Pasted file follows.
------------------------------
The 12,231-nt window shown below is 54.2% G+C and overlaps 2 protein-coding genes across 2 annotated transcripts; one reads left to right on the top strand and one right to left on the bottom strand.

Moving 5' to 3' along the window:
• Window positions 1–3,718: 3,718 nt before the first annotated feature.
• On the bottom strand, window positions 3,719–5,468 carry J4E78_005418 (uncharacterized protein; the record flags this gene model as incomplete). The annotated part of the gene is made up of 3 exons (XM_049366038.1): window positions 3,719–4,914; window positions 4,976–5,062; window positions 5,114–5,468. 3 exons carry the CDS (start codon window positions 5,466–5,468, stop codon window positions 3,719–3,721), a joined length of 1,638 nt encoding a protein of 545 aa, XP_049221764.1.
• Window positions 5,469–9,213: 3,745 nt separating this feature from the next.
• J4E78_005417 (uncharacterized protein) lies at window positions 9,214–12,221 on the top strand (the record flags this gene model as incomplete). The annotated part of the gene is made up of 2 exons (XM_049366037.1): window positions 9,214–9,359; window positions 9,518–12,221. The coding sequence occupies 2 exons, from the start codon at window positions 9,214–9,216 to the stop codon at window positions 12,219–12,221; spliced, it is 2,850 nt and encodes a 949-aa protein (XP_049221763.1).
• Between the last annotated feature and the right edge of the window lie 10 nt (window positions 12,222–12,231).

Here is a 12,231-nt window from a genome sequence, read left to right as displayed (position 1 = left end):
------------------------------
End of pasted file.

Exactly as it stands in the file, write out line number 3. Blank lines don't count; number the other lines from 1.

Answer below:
• Window positions 1–3,718: 3,718 nt before the first annotated feature.